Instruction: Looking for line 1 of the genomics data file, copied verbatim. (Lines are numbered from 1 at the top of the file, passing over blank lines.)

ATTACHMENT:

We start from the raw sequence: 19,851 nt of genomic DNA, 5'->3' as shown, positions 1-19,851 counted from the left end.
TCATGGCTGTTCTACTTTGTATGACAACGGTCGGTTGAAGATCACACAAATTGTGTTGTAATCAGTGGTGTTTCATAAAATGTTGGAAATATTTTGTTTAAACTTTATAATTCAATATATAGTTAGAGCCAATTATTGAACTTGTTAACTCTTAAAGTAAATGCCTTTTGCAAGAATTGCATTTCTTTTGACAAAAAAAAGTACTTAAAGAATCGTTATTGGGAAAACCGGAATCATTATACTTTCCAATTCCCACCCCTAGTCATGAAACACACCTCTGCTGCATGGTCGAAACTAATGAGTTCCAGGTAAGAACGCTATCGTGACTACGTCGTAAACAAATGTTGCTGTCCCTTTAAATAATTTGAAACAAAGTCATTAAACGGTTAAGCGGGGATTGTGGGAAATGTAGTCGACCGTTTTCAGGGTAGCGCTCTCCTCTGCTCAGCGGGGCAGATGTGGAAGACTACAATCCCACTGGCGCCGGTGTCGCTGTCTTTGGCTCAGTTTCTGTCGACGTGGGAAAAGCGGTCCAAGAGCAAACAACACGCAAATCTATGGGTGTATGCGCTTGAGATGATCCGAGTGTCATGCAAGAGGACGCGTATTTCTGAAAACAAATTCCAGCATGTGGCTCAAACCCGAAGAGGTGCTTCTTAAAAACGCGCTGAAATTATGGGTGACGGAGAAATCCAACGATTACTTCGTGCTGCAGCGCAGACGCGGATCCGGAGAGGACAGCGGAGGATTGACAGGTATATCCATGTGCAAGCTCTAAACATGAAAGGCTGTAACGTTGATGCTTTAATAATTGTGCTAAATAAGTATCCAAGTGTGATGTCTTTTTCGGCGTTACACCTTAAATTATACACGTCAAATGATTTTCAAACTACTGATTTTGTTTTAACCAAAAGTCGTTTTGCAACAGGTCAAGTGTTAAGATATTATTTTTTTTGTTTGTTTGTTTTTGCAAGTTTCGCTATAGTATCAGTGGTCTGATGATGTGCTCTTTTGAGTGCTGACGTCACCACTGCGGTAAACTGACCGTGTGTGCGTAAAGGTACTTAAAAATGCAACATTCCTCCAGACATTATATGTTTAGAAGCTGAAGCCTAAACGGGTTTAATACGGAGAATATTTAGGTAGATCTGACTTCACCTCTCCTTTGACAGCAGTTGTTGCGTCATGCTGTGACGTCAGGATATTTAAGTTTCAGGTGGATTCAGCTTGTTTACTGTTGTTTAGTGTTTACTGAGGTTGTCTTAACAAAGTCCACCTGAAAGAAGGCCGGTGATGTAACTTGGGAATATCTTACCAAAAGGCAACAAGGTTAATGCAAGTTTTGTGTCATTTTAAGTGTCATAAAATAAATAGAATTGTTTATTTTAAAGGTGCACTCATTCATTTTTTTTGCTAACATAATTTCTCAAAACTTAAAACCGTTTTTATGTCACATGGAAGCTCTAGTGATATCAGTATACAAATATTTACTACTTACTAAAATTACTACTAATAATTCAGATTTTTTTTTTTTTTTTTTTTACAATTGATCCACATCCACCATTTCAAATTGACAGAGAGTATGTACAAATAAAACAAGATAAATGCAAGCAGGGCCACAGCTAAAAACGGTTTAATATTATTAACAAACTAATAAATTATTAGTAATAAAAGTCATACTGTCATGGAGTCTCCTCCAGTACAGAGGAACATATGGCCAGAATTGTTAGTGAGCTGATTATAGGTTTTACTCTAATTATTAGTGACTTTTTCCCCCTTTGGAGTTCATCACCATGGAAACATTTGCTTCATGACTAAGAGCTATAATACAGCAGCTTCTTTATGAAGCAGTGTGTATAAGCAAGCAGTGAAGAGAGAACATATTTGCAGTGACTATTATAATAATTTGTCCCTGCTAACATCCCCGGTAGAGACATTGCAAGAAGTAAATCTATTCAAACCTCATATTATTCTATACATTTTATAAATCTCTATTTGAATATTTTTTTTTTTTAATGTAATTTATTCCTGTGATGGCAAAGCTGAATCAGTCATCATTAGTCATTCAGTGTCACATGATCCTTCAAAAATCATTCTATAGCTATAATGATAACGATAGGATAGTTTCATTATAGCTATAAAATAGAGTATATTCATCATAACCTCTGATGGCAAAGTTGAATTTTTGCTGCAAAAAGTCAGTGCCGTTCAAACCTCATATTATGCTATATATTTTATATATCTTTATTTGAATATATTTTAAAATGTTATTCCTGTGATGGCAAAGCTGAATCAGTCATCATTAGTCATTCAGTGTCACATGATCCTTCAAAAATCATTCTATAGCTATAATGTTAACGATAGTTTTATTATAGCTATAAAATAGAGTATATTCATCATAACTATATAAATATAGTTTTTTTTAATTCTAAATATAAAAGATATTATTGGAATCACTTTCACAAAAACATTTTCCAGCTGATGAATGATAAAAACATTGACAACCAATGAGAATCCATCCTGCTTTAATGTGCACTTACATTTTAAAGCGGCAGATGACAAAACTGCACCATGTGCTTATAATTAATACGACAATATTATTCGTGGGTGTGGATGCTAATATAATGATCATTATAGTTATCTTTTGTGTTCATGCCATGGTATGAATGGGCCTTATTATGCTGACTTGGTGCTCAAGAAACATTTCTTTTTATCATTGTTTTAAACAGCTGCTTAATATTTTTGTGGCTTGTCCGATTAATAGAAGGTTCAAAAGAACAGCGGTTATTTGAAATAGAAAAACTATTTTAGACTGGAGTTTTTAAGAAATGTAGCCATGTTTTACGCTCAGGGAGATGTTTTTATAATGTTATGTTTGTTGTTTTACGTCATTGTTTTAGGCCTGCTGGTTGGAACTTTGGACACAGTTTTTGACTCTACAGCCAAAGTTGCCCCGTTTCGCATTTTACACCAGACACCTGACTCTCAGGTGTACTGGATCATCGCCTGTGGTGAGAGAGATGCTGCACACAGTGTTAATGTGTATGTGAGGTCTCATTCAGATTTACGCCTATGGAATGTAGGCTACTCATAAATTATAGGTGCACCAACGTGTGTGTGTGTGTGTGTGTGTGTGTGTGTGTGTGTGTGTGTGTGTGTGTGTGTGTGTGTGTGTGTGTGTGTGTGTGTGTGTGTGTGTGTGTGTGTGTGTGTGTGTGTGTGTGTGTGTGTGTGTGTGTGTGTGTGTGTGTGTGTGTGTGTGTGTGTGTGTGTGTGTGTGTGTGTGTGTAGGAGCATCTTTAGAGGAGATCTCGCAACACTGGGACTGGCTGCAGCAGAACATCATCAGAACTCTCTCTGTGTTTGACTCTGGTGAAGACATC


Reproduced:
We start from the raw sequence: 19,851 nt of genomic DNA, 5'->3' as shown, positions 1-19,851 counted from the left end.